With omicron still causing hundreds of thousands of new COVID cases each day, it’s understandable that, for some people, getting infected is starting to feel inevitable. Getting a COVID booster may be the best thing you can do to protect yourself.
As SELF has reported, vaccines are the best way to prevent severe COVID outcomes like hospitalization and death. But research also shows that vaccine protection may wane over time. Enter the need for a third dose to boost antibody levels back up. As the omicron variant began to surge, it became especially clear that two doses may not be enough to keep you from getting the highly contagious variant. In December, vaccine makers Pfizer and BioNTech released research which found that while two doses of the vaccine still offered protection against “severe forms of the disease,” they were significantly less effective at preventing infection.
As omicron has continued to spread—it’s now responsible for 99.9% of all COVID infections in the U.S., per CNN—scientists have been working to figure out just how well the COVID booster protects against mild infections as well as severe COVID outcomes. This week, vaccine maker Moderna published a new study in the New England Journal of Medicine, which found two important things: Six months after the booster shot, antibody protection had waned, but ultimately it was still effective in protecting against the virus.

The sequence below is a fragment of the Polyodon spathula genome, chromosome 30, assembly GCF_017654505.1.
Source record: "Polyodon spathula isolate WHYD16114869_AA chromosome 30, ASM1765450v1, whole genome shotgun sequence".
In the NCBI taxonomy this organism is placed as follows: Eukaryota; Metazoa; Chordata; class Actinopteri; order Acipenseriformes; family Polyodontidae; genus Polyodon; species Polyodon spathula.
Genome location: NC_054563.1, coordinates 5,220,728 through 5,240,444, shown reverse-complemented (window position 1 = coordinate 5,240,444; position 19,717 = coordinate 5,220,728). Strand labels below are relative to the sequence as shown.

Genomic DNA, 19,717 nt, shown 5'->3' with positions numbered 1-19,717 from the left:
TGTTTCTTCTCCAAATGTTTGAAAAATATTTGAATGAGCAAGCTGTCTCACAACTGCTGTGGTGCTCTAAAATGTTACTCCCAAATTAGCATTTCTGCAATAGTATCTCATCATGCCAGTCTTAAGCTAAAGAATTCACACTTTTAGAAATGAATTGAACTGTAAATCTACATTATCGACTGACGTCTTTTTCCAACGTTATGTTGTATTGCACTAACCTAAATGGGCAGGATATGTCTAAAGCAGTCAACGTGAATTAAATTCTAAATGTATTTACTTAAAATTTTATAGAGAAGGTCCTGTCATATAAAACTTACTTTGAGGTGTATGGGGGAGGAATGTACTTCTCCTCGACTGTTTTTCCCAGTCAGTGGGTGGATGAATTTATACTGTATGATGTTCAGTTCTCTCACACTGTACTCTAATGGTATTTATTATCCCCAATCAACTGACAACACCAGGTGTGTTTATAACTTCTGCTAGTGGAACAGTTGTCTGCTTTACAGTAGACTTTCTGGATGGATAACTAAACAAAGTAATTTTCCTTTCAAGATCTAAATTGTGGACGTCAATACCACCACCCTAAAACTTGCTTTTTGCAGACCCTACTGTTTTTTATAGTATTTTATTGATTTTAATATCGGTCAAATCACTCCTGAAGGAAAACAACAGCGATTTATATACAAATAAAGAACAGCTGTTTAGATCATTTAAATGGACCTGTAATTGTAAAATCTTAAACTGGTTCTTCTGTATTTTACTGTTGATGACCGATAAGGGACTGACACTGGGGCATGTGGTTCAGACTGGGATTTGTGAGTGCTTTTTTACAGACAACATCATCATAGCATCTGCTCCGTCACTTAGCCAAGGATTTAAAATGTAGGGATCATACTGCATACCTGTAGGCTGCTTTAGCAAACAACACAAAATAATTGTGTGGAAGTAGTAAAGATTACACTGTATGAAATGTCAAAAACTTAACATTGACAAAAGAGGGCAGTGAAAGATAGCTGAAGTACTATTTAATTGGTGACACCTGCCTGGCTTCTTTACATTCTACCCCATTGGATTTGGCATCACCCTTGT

Moderna’s study found, similar to the results of the Pfizer BioNTech study, that anti-COVID antibodies waned significantly in the months after the second vaccine dose. In analyzing blood samples of people who received the Moderna vaccine, researchers found that antibody levels capable of neutralizing omicron were found in 85% of people a month after their second dose. But by seven months, neutralization of omicron was found in only 55% of people. Getting a third dose turned things around somewhat. Researchers reported a 20-fold increase in omicron-neutralizing antibodies a month after the booster.
But did the booster protection eventually wane as well? It did, according to the study, but not by as much. Six months…